Trombonist Buddy Morrow (Sept. 27 at 91), who led the Dorsey Orchestra until three days before he died and cemented his name in jazz band history with the sexy 1953 hit, “Night Train.” Mimi Perrin (Nov. 16 at 84) learned vocal harmonizing from the unique Blossom Dearie in 1950s France, worked with Dizzy, Quincy and Ray Charles, soloed on Coltrane’s “Naima,” then reinvented herself as a successful translator of fiction from English to French.

Saxman, bandleader, composer Sir John Dankworth (Feb. 2 at 82) left his partner in life and in jazz, Dame Cleo Laine, and millions of fans who followed the improvisational pair for nearly five decades. Guitarist Herb Ellis (March 28 at 88) enjoyed a long career and the distinction of being part of one of the most wonderful jazz trios in the world with Oscar Peterson and Ray Brown. 

Composer George David Weiss (Aug. 23 at 89) created songs for Broadway, Tin Pan Alley and the movies, among them “Lullaby of Birdland” and “Can’t Help Falling in Love with You,” the Elvis hit that’s still the first-dance choice of many brides and grooms. Weiss also scored one of my all-time, guilty-secret, favorite films, “Gidget Goes to Rome.”

Bass guitarist Marvin Isley (June 6 at 56), who anchored the Isley Brothers’ immortal “Shout! (Part 1),” bowed out, along with Al Goodman (July 27 at 67) of Ray, Goodman and Brown. Think, “Love on a Two-Way Street” and the smooth, a cappella hit of the late 1970s, “Special Lady.”

Two incomparable photographers of jazz and rock musicians also passed in 2010. The priceless negatives of Herman Leonard (Aug. 14 at 87) survived Hurricane Katrina, preserving for us his 1940s, ’50s and ’60s portraits of Duke, Billie, Miles, et al. So, too, the X-ray vision of Jim Marshall (March 24 at 74) survived the photographer’s full-throttle lifestyle and will keep rock icons Janice, Jimi and Dylan ever-young and alive.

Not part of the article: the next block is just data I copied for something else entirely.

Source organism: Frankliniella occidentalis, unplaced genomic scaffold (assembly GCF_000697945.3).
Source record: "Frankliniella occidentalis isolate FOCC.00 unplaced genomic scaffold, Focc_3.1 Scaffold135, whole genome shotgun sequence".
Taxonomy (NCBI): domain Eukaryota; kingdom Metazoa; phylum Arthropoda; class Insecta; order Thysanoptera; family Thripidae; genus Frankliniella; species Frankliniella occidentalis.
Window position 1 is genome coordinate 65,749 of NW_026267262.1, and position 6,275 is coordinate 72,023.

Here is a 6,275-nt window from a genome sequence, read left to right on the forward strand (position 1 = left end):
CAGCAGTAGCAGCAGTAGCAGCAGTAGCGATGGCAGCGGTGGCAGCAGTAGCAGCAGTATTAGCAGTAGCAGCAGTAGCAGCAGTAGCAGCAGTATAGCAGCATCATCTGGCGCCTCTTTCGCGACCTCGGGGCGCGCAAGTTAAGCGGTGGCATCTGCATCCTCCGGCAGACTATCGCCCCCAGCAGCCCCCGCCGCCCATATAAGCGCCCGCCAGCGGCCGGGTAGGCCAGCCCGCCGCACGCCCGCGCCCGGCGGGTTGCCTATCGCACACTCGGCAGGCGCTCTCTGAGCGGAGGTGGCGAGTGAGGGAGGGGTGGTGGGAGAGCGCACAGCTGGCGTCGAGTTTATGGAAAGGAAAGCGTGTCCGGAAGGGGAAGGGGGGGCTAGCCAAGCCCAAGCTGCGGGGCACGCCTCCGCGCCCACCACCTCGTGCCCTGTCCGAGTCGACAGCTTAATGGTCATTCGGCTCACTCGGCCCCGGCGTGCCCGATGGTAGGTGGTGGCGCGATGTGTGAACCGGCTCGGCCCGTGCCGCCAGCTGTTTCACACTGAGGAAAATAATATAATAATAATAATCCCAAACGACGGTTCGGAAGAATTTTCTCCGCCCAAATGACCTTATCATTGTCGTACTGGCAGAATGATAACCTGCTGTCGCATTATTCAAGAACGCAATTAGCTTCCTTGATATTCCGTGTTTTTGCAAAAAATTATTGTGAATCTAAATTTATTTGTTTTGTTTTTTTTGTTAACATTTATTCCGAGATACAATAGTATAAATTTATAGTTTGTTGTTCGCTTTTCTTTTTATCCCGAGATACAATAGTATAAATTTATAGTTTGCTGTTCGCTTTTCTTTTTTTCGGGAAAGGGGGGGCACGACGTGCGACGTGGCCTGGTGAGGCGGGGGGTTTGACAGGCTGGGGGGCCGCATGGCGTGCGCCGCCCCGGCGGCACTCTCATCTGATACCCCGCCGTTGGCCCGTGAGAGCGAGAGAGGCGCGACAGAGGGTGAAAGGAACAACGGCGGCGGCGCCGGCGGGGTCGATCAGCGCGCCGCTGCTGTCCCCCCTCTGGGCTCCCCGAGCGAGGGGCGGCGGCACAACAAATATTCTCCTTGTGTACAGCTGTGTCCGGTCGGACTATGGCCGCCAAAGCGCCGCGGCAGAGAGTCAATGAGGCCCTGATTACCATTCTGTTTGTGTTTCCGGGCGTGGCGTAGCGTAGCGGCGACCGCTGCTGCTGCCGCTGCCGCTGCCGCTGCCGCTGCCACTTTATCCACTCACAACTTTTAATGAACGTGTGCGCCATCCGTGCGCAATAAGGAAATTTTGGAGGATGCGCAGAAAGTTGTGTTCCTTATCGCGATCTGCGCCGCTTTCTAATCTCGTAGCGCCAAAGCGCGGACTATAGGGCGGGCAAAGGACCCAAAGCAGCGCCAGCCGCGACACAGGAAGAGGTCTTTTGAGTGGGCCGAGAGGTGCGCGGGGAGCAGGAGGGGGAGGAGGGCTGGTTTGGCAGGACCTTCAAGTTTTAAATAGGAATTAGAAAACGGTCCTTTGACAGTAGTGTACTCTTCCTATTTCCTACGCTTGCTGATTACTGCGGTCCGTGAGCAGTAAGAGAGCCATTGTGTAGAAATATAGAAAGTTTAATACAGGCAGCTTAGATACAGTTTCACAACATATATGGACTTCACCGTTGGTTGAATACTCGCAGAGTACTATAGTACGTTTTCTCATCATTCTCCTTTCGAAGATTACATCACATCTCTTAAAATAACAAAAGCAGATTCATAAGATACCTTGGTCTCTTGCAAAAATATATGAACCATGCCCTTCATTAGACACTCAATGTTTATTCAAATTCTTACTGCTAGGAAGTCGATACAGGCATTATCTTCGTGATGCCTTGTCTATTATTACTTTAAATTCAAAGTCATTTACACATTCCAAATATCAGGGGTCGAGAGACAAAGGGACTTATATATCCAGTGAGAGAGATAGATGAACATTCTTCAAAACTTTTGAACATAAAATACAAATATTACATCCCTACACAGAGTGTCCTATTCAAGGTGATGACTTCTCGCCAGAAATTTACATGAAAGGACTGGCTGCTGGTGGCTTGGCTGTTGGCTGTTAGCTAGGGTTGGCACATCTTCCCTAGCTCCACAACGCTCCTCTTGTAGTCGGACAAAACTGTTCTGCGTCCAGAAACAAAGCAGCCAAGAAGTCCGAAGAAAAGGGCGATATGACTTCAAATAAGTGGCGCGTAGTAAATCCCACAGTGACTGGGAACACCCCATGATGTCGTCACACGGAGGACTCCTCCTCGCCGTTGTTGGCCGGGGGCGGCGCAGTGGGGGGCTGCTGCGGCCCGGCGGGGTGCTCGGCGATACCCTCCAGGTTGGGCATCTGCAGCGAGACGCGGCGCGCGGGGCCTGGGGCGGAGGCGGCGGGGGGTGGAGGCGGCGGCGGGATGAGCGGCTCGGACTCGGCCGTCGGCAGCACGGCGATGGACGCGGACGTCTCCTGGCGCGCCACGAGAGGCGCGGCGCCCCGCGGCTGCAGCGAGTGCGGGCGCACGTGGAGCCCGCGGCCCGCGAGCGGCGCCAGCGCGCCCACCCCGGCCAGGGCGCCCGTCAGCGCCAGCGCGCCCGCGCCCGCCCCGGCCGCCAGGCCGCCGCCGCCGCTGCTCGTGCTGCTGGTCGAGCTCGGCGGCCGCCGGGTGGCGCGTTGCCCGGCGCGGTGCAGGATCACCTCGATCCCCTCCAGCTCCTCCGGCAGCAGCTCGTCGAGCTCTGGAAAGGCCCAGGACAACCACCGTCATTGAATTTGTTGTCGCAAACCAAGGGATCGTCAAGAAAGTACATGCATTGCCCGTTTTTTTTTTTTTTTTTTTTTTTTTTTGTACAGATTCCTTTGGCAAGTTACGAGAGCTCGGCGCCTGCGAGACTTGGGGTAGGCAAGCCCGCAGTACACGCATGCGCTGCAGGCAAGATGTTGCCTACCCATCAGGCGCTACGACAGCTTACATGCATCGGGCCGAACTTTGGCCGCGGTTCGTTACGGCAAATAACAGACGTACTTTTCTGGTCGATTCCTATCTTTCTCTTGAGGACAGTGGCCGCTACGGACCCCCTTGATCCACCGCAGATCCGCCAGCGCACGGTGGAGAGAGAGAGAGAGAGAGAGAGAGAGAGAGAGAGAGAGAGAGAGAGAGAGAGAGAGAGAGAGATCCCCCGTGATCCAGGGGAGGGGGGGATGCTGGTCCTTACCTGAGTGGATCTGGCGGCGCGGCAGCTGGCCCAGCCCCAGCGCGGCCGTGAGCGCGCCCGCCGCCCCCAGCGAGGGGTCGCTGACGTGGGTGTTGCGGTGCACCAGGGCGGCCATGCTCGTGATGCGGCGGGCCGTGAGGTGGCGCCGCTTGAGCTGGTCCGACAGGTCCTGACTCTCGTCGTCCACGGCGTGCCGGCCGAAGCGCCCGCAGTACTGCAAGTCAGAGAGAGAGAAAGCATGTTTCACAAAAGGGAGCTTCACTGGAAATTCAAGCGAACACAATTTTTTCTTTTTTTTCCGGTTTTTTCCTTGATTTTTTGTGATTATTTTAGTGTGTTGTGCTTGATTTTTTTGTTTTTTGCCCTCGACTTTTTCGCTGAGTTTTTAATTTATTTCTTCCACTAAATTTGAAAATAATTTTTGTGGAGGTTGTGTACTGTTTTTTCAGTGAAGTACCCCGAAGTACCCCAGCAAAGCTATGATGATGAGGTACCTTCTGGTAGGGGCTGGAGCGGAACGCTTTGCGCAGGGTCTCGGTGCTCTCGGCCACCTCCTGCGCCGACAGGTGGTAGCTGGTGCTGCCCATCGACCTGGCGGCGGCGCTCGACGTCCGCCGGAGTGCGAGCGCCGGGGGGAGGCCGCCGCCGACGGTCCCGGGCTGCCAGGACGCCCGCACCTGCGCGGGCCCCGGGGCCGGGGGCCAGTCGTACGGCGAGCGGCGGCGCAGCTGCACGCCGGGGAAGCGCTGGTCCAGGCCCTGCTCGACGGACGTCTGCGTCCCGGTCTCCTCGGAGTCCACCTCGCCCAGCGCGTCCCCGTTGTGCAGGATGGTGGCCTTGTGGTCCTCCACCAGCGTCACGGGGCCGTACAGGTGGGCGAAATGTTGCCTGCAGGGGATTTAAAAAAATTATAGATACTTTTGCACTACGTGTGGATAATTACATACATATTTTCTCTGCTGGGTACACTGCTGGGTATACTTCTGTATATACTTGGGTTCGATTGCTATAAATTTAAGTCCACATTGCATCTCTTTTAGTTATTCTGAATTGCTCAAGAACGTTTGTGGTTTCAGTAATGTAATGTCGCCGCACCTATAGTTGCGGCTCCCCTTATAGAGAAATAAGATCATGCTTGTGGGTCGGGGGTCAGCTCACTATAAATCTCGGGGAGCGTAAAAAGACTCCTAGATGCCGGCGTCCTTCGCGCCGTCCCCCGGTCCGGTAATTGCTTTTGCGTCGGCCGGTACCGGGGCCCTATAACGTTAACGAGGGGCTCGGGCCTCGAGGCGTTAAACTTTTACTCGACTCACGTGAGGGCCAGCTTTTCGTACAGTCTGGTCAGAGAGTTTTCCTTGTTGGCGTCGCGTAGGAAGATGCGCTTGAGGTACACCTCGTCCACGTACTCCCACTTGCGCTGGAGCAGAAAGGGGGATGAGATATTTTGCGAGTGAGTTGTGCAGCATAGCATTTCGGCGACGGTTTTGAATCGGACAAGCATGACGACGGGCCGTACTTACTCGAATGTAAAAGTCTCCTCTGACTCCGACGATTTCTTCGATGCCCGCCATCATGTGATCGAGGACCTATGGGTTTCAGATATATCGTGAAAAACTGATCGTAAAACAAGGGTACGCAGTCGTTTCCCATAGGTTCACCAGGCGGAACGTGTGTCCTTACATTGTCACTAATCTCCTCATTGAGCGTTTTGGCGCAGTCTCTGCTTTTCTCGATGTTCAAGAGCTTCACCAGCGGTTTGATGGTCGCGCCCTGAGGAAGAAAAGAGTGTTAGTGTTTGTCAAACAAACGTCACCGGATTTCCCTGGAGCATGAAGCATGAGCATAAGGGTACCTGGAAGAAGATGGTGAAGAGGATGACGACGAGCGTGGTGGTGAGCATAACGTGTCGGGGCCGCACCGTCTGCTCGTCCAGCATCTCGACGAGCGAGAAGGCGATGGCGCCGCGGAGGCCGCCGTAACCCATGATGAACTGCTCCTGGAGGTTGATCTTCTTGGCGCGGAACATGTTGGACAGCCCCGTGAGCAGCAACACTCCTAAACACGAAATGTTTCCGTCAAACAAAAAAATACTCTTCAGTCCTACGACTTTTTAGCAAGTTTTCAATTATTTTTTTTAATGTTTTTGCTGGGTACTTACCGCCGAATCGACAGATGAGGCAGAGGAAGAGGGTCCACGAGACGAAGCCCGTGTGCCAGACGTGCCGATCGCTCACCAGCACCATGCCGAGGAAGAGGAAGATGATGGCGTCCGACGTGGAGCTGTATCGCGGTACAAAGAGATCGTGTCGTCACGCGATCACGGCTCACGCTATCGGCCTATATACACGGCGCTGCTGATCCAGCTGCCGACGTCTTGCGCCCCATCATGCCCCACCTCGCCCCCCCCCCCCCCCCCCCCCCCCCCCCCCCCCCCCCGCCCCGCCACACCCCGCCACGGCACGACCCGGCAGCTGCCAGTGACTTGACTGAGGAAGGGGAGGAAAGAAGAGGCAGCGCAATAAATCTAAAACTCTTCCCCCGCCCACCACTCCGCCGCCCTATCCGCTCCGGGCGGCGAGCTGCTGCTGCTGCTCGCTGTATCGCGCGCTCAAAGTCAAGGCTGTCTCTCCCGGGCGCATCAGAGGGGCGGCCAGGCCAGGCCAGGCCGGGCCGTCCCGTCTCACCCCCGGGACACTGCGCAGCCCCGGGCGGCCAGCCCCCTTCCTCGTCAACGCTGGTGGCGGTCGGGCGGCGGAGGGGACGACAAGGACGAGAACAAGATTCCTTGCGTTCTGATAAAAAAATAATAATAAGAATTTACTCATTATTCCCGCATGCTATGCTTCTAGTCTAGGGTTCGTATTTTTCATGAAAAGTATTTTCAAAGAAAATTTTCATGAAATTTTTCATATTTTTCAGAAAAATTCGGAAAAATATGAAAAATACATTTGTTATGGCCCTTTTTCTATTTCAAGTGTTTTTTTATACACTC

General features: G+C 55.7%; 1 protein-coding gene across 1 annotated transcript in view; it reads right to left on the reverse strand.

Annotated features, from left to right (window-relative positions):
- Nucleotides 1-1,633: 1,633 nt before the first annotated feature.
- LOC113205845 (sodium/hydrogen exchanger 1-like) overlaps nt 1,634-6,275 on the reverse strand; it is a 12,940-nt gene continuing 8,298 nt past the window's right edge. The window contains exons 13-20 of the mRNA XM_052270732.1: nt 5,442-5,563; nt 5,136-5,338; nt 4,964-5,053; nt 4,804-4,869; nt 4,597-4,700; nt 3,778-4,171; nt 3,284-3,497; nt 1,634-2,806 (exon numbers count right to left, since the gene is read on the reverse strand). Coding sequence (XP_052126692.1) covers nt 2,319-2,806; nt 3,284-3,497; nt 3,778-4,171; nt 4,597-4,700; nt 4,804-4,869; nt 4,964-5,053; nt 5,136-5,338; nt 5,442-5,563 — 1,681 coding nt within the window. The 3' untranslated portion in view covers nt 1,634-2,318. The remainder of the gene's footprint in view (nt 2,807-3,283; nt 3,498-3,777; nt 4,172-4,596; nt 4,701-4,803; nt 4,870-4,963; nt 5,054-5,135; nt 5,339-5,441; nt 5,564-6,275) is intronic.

Classical music, especially opera, suffered some mighty losses — from conductor Sir Charles Mackerras (July 14 at 84) to composer Boris Tischenko (Dec. 9 at 71) to mezzo-soprano Blanche Thebom (March 23 at 94) to German tenor Peter Hofmann (Nov. 30 at 66). Italian baritone Giuseppe Taddei (June 2 at 93) debuted in 1936 and sang into the 1990s, racking up a discography of more than 60 operas. Mezzo-soprano and soprano Shirley Verrett (Nov. 5 at 79) sang memorable Carmens, Dalilas and Toscas and overcame the kind of 1960s racism that prompted the Houston Symphony to reject her as a soloist despite being the personal choice of conductor Leopold Stowkowski.

The largest opera star to disappear in 2010 was coloratura soprano Dame Joan Sutherland (Oct. 10 at 83), dubbed “La Stupenda” by audiences after her 1960 debut in Venice, Italy. A big-boned gal from Australia, Sutherland and her conductor-husband, Richard Bonynge, brought into vogue again the singing style of bel canto and introduced to the world a singular young Italian tenor named Luciano Pavarotti. They simply do not make them like Sutherland anymore.